Fig. 1

Mechanisms leading to neuromuscular inexcitability during early to intermediate phases of sepsis and critical illness. The very early phases of systemic inflammation are reflected by motor neuron repetitive firing failure followed by development of an acquired channelopathy of voltage-gated Na+-channels (VGSC) in peripheral nerves and muscles. In the course of critical illness, metabolism-related inexcitability adds another level through ATP depletion. At later stage, structural changes prevail (not shown). Reversibility declines with each added layer of mechanism. PKC, protein kinase C; CNTF, ciliary neurotrophic factor; ROS, reactive oxygen species

Several clinical studies have shown an association of EPS alterations with clinical severity, most notably studies on intensive insulin treatment in surgical and medical ICU patients (reviewed in) [11], as well as an association with morbidity [12], and with hospital [13] and 1-year mortality [14]. Most recently, Kelmenson and colleagues have shown that patients with abnormal EPS had significantly fewer 28-day ICU-free days, a worse discharge disposition and higher mortality in the ICU and in the hospital when compared to patients with normal EPS [15]. So, in the last half century, a considerable amount of evidence has demonstrated that reduced bodily energy production, as it can be inferred from altered EPS, can be associated with disease severity and can be predictive of ominous prognoses. The time has come that we, as a clinical and scientific community devoted to unraveling the complex pathophysiology and timely treatment of multiple organ failure, would consider a wider adoption of EPS into the daily clinical practice.

Notes

Acknowledgements

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Authors’ contributions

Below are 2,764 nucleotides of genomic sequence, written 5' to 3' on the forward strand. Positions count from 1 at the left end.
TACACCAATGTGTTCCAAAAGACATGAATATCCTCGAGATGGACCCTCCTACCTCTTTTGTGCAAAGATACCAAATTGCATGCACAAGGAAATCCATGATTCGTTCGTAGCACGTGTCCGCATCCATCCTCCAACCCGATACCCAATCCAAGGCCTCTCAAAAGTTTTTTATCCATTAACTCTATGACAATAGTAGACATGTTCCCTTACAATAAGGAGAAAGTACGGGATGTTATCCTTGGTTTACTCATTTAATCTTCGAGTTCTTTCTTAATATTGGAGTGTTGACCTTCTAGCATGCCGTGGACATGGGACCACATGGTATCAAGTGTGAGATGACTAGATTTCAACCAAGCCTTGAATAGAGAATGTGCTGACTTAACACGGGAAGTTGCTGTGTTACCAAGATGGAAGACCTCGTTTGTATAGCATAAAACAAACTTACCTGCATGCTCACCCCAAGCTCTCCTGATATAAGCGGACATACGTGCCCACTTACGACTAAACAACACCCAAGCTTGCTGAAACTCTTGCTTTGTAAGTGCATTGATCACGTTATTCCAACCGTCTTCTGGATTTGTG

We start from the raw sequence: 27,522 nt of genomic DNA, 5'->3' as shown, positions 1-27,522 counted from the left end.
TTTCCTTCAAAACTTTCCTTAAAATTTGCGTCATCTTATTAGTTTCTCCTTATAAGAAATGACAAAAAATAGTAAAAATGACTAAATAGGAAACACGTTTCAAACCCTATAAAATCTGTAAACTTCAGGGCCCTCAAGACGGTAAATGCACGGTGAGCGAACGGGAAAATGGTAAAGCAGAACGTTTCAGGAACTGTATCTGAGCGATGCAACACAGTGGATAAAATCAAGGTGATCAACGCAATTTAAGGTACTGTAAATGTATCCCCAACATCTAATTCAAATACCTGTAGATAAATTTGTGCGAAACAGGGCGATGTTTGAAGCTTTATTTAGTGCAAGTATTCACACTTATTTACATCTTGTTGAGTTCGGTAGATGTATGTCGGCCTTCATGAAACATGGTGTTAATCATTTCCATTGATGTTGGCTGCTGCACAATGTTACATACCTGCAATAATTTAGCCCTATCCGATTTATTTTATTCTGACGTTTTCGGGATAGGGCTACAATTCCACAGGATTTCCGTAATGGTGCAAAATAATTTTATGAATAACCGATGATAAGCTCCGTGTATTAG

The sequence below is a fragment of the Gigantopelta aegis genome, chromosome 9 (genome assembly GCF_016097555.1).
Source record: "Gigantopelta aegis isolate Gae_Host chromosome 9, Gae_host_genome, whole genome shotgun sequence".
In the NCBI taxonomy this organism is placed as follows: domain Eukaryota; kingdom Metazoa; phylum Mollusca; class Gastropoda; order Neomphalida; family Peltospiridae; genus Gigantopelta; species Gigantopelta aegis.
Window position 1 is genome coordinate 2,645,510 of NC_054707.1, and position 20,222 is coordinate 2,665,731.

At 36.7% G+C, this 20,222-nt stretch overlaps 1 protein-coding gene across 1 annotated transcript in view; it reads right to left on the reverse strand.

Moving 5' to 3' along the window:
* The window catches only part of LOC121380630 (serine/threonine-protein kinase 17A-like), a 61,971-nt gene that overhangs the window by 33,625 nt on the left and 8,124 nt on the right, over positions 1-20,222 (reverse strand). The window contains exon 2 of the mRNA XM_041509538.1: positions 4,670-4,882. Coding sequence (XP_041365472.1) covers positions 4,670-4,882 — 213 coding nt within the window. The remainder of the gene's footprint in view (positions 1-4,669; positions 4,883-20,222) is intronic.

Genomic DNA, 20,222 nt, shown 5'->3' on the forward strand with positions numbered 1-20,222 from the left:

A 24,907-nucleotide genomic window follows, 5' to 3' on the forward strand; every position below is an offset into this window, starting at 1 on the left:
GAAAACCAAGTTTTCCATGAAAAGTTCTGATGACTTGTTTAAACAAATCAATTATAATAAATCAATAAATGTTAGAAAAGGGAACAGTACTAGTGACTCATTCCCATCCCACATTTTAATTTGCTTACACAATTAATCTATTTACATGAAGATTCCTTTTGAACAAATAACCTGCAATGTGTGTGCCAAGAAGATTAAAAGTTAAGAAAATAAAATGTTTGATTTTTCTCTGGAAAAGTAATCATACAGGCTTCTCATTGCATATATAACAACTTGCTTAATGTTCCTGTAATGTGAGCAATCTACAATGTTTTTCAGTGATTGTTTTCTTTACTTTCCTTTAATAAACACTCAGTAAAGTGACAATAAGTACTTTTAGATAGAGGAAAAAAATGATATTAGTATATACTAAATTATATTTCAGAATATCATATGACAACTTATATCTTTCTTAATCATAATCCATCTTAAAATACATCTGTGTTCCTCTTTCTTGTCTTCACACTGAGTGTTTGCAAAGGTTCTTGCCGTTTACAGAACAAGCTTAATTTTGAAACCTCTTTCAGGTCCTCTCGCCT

NL conceived the manuscript and wrote the part dedicated to the general and clinical aspects of the syndrome. OF wrote the part dedicated to the pathophysiological mechanisms of the syndrome and drew the figure. Both authors revised and approved the final manuscript.

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Both authors have reviewed the final version of the manuscript and approve the manuscript for publication.

Competing interests

The authors declare that they have no competing interests.

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© The Author(s). 2019

Open AccessThis article is distributed under the terms of the Creative Commons Attribution 4.0 International License (http://creativecommons.org/licenses/by/4.0/), which permits unrestricted use, distribution, and reproduction in any medium, provided you give appropriate credit to the original author(s) and the source, provide a link to the Creative Commons license, and indicate if changes were made. The Creative Commons Public Domain Dedication waiver (http://creativecommons.org/publicdomain/zero/1.0/) applies to the data made available in this article, unless otherwise stated.

Authors and Affiliations

  1. 1.Department of Medical and Surgical Specialties, Radiological Sciences and Public HealthUniversity of BresciaBresciaItaly
  2. 2.Department of Anesthesia, Intensive Care and EmergencySpedali Civili University HospitalBresciaItaly
  3. 3.Institute of Medical Biotechnology, Department of Chemical and Biological EngineeringFriedrich-Alexander-University Erlangen-NuernbergErlangenGermany
  4. 4.School of Medical SciencesUniversity of New South WalesSydneyAustralia
  5. 5.Victor Chang Cardiac Research InstituteSydneyAustralia